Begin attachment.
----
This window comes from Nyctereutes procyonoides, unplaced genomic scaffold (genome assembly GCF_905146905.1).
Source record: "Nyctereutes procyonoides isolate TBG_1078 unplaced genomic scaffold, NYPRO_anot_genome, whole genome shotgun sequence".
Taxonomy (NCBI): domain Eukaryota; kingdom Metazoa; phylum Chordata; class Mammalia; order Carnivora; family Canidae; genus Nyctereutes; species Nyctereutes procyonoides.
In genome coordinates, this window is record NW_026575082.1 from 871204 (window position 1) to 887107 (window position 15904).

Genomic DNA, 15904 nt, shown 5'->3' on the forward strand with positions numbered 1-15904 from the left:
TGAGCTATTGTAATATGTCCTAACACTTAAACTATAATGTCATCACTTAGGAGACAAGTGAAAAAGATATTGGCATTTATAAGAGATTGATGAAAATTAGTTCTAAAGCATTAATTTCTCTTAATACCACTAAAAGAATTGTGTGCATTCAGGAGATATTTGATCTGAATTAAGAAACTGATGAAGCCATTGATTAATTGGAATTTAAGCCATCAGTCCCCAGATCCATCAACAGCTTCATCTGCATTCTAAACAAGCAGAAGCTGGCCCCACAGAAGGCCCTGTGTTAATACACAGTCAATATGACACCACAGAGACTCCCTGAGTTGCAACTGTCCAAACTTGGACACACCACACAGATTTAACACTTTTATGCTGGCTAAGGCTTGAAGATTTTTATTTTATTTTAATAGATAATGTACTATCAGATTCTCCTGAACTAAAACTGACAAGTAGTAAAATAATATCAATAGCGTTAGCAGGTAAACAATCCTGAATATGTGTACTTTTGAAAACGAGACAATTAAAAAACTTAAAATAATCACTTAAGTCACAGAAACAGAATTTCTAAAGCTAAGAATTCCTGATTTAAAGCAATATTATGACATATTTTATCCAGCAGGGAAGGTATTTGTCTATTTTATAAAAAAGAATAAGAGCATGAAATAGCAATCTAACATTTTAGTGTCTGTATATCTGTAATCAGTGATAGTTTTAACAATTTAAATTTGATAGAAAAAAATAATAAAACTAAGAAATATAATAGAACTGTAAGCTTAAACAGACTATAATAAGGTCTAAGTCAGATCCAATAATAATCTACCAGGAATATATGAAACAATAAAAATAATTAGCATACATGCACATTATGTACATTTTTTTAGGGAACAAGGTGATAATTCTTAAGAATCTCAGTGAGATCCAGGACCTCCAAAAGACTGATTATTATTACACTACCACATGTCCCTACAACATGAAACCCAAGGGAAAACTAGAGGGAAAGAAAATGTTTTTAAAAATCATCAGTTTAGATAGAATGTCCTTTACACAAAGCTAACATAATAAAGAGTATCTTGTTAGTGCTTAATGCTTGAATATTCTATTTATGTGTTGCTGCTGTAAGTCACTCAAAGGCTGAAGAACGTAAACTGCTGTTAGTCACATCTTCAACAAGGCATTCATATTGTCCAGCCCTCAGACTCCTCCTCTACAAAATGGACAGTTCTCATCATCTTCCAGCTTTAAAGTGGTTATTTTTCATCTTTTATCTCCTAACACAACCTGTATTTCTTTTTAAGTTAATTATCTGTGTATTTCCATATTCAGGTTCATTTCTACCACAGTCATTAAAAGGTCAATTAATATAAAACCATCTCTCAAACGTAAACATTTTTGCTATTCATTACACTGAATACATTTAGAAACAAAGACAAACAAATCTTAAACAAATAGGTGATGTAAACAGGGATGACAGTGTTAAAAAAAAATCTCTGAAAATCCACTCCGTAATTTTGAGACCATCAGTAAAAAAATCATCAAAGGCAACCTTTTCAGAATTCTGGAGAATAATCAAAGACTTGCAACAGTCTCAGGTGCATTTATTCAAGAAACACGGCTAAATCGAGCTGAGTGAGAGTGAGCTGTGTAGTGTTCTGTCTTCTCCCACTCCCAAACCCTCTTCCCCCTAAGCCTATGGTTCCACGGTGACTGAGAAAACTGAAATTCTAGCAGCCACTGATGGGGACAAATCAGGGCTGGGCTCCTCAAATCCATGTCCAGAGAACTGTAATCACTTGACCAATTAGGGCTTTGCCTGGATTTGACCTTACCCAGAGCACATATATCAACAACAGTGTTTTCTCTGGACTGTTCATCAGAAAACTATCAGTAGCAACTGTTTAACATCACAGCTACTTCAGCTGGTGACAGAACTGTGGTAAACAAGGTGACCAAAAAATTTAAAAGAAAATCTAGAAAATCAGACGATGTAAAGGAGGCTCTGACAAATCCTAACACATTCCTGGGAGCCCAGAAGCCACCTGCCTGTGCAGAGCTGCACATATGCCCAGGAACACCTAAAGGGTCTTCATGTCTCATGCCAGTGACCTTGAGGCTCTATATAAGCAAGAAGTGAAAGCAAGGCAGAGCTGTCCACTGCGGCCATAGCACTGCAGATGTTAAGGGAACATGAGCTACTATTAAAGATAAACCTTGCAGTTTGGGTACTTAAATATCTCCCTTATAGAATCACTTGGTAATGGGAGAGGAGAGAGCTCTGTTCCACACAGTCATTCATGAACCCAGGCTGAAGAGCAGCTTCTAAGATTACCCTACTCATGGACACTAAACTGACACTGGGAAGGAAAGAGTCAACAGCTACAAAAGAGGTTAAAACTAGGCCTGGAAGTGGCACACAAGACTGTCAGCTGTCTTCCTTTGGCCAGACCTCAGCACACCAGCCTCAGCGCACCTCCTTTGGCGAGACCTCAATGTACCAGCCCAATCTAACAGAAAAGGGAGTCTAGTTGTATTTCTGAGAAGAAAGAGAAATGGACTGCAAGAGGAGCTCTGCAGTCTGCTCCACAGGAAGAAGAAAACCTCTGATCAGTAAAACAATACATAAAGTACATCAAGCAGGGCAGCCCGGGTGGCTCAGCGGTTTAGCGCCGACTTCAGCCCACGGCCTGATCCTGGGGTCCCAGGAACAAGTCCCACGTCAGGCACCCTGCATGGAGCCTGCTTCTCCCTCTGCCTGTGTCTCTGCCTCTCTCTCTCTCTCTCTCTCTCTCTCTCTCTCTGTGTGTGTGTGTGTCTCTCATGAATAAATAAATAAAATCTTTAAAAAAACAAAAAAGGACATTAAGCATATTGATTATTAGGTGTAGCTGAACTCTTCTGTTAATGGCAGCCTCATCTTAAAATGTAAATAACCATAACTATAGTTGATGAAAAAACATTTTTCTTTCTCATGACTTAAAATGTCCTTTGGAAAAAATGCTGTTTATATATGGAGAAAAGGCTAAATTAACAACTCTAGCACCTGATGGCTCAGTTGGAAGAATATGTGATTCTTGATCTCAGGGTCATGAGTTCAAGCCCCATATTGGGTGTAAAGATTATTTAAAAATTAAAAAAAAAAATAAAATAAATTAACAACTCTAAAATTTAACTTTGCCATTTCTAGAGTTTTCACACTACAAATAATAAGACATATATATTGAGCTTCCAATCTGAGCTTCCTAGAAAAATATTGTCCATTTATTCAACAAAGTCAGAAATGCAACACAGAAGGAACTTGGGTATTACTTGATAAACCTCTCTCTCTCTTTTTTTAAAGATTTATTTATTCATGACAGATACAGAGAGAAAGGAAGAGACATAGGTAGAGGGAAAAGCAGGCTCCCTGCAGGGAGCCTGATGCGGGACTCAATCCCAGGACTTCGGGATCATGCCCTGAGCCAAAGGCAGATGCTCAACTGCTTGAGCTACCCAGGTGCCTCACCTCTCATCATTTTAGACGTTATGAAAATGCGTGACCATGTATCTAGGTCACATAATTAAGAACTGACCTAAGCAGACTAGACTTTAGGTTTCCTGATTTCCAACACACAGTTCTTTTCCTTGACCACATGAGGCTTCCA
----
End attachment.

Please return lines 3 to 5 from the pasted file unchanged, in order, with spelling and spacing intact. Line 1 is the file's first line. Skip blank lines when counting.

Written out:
Taxonomy (NCBI): domain Eukaryota; kingdom Metazoa; phylum Chordata; class Mammalia; order Carnivora; family Canidae; genus Nyctereutes; species Nyctereutes procyonoides.
In genome coordinates, this window is record NW_026575082.1 from 871204 (window position 1) to 887107 (window position 15904).

Genomic DNA, 15904 nt, shown 5'->3' on the forward strand with positions numbered 1-15904 from the left: